I don't really expect a huge change, because rationality is all about aiming the arrow better, but it does not change how strong you pull the bow or how many arrows you have in the quiver.

To continue in your metaphor, a small improvement in aiming can in some situations significantly increase the ratio of arrows that hits the target. Of course assuming that precision was the problem, instead of e.g. distance or lack of arrows. Returning from the metaphor, the benefits of (LW-style) rationality probably also depend on what kind of problems you solve, and what kind of irrational things you were doing before.

What would be the kind of situation where one gets a lot of quick gains from rationality? Seems like a situation where people have to make decisions which later have a big impact on the outcome. (Not the kind where the smart decision is merely 10% more effective than the usual decision; unless those 10% allow you to overcome some critical threshold.)

Decisions like choosing a school, a carreer, a life partner, whether to join a cult, or move to a different city, etc. Or possibly creating useful habits that give you a multiplier on what you were already doing, such as using space repetiton or pomodoros, avoiding planning fallacy or other biases, etc. -- Either doing a few good big changes, or developing reliable good habits. (Also, avoiding big bad changes, and getting rid of bad habits.)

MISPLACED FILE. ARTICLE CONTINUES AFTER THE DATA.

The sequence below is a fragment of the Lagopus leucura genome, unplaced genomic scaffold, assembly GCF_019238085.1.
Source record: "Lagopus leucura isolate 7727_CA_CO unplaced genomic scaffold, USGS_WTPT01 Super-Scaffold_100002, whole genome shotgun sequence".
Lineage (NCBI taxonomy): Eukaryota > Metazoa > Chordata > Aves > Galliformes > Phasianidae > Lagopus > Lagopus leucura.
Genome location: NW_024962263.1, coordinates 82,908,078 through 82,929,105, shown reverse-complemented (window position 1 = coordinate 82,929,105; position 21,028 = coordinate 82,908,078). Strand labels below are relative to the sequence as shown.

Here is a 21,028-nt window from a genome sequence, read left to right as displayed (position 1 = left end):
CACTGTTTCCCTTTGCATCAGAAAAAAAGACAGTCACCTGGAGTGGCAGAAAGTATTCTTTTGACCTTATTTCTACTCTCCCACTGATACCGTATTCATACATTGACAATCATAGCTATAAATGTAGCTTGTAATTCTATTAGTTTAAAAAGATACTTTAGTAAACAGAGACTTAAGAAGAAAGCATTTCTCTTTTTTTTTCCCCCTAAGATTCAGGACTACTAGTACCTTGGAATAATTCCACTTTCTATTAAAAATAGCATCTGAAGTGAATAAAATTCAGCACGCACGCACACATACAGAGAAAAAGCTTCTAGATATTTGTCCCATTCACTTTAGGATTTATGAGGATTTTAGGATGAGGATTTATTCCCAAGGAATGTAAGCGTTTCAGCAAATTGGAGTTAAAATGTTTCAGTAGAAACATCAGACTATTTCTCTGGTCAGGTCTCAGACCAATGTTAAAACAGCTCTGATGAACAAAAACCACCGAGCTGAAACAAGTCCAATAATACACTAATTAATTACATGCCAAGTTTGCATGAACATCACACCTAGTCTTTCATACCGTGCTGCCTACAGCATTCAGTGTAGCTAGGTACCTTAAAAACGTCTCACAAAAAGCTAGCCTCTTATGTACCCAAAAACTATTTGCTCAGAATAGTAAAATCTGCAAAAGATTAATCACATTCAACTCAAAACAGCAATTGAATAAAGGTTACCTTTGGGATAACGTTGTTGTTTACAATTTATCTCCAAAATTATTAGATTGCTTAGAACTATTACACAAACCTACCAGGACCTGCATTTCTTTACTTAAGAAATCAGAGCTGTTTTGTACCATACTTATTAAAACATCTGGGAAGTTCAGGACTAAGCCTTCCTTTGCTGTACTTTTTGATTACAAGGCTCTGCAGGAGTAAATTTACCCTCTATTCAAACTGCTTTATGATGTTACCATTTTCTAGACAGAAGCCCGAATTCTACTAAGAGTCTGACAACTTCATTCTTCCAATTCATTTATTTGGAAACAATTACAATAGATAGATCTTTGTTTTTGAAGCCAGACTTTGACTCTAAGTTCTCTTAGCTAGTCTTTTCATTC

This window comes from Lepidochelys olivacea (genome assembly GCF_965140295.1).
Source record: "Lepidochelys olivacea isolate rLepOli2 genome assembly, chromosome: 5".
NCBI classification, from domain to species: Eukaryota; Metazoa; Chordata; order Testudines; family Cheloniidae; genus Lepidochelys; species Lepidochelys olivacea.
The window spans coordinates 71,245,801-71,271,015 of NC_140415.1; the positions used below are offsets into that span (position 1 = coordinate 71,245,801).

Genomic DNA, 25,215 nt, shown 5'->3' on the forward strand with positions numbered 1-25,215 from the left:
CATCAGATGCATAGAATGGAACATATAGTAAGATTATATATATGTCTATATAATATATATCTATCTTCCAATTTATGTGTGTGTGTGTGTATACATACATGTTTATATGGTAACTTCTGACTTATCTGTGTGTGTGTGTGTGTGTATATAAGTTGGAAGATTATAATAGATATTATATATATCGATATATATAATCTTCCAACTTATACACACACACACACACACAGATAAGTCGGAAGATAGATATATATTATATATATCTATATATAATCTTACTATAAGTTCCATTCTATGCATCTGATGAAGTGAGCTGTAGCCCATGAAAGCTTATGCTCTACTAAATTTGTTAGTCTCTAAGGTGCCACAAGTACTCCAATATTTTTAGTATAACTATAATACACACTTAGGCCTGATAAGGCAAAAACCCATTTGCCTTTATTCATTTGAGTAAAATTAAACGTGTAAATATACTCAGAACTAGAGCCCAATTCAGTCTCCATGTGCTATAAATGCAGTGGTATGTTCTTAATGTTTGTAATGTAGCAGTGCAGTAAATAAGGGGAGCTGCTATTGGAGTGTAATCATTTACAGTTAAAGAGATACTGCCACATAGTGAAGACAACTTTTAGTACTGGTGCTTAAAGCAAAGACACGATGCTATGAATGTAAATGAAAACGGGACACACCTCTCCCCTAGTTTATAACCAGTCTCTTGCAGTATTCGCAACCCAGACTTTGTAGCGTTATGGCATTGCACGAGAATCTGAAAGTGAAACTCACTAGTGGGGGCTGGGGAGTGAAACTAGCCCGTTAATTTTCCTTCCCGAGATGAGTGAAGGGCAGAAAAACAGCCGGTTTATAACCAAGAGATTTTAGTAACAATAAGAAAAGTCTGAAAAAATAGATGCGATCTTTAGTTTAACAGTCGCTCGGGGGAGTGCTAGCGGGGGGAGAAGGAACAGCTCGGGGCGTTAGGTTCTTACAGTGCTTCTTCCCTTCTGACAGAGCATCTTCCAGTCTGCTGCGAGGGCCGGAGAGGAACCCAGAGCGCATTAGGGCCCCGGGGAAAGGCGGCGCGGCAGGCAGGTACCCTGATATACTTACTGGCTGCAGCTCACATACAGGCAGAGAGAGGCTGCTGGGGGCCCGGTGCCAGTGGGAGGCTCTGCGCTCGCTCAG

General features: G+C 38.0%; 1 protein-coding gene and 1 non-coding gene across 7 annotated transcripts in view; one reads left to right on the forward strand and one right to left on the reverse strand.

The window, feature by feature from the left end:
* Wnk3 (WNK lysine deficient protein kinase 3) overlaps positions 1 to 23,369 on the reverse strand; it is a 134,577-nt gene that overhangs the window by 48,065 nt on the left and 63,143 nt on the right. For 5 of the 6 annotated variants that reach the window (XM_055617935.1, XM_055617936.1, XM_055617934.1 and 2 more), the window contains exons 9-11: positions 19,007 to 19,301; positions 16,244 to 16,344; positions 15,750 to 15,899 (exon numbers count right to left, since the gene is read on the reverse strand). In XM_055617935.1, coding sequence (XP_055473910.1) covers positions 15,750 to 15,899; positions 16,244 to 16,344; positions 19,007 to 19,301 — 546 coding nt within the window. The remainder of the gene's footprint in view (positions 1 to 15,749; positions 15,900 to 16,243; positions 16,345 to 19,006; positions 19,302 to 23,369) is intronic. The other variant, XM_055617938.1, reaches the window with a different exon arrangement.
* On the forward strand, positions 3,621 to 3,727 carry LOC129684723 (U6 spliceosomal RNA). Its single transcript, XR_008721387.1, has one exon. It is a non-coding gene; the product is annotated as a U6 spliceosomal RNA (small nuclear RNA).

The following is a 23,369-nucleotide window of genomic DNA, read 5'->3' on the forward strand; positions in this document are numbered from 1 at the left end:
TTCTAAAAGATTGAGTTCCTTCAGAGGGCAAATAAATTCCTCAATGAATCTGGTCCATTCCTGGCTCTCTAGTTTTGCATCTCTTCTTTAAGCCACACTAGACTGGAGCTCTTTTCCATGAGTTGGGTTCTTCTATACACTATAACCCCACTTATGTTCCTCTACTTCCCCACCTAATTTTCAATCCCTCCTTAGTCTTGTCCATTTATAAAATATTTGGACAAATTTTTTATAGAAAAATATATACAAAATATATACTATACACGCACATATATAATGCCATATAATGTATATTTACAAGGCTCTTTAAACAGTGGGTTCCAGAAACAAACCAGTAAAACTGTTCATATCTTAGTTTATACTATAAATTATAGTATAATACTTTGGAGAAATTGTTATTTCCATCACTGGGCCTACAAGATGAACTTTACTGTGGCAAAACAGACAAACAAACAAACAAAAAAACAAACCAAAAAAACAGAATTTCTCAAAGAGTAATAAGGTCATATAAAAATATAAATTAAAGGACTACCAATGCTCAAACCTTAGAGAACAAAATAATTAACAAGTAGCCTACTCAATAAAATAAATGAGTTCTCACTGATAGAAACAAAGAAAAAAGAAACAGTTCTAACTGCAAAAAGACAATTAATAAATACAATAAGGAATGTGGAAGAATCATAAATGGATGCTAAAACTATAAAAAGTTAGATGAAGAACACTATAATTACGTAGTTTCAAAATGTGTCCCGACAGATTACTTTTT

Here is an interesting thing. EY often warns people not try long chains of reasoning as probability drops with every step, or don't try to think too far ahead. But things like choosing a career or partner are precise those things where you cannot just think one or two steps ahead i.e. where you can predict with some reasonably high probabilty, you have to think far ahead while you know you don't really have much a chance predicting how things will work out.

This is one of the cases where I think Taleb's anti-fragility shines, it is hard to filter out the go... (read more)

How has lesswrong changed your life?

by mstevens 1 min read31st Mar 201557 comments


I've been wondering what effect joining lesswrong and reading the sequences has on people.

How has lesswrong changed your life?

What have you done differently?

What have you done?